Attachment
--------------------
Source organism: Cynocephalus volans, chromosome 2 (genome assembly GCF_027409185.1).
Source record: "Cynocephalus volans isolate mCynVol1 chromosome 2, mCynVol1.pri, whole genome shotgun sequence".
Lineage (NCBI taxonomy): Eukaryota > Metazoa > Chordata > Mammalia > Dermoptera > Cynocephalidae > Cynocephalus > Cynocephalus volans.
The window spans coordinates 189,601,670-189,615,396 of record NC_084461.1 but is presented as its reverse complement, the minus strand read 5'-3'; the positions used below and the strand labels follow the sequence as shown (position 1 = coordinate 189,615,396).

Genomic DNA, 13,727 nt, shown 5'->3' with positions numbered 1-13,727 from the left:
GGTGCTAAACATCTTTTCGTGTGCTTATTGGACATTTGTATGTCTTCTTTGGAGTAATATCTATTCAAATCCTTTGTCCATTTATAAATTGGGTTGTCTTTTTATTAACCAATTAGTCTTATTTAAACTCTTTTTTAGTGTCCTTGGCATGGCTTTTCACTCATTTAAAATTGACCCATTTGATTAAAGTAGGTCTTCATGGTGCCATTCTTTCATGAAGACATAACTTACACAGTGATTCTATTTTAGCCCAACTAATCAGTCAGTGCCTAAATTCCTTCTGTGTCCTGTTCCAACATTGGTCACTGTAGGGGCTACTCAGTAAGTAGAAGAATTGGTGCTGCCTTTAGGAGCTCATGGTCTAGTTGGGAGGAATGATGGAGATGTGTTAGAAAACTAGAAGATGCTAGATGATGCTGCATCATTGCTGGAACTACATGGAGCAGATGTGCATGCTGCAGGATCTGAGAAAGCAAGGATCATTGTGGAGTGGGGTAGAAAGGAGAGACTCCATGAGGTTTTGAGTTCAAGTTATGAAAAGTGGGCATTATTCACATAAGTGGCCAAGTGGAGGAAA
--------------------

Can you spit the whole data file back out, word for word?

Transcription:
Source organism: Cynocephalus volans, chromosome 2 (genome assembly GCF_027409185.1).
Source record: "Cynocephalus volans isolate mCynVol1 chromosome 2, mCynVol1.pri, whole genome shotgun sequence".
Lineage (NCBI taxonomy): Eukaryota > Metazoa > Chordata > Mammalia > Dermoptera > Cynocephalidae > Cynocephalus > Cynocephalus volans.
The window spans coordinates 189,601,670-189,615,396 of record NC_084461.1 but is presented as its reverse complement, the minus strand read 5'-3'; the positions used below and the strand labels follow the sequence as shown (position 1 = coordinate 189,615,396).

Genomic DNA, 13,727 nt, shown 5'->3' with positions numbered 1-13,727 from the left:
GGTGCTAAACATCTTTTCGTGTGCTTATTGGACATTTGTATGTCTTCTTTGGAGTAATATCTATTCAAATCCTTTGTCCATTTATAAATTGGGTTGTCTTTTTATTAACCAATTAGTCTTATTTAAACTCTTTTTTAGTGTCCTTGGCATGGCTTTTCACTCATTTAAAATTGACCCATTTGATTAAAGTAGGTCTTCATGGTGCCATTCTTTCATGAAGACATAACTTACACAGTGATTCTATTTTAGCCCAACTAATCAGTCAGTGCCTAAATTCCTTCTGTGTCCTGTTCCAACATTGGTCACTGTAGGGGCTACTCAGTAAGTAGAAGAATTGGTGCTGCCTTTAGGAGCTCATGGTCTAGTTGGGAGGAATGATGGAGATGTGTTAGAAAACTAGAAGATGCTAGATGATGCTGCATCATTGCTGGAACTACATGGAGCAGATGTGCATGCTGCAGGATCTGAGAAAGCAAGGATCATTGTGGAGTGGGGTAGAAAGGAGAGACTCCATGAGGTTTTGAGTTCAAGTTATGAAAAGTGGGCATTATTCACATAAGTGGCCAAGTGGAGGAAA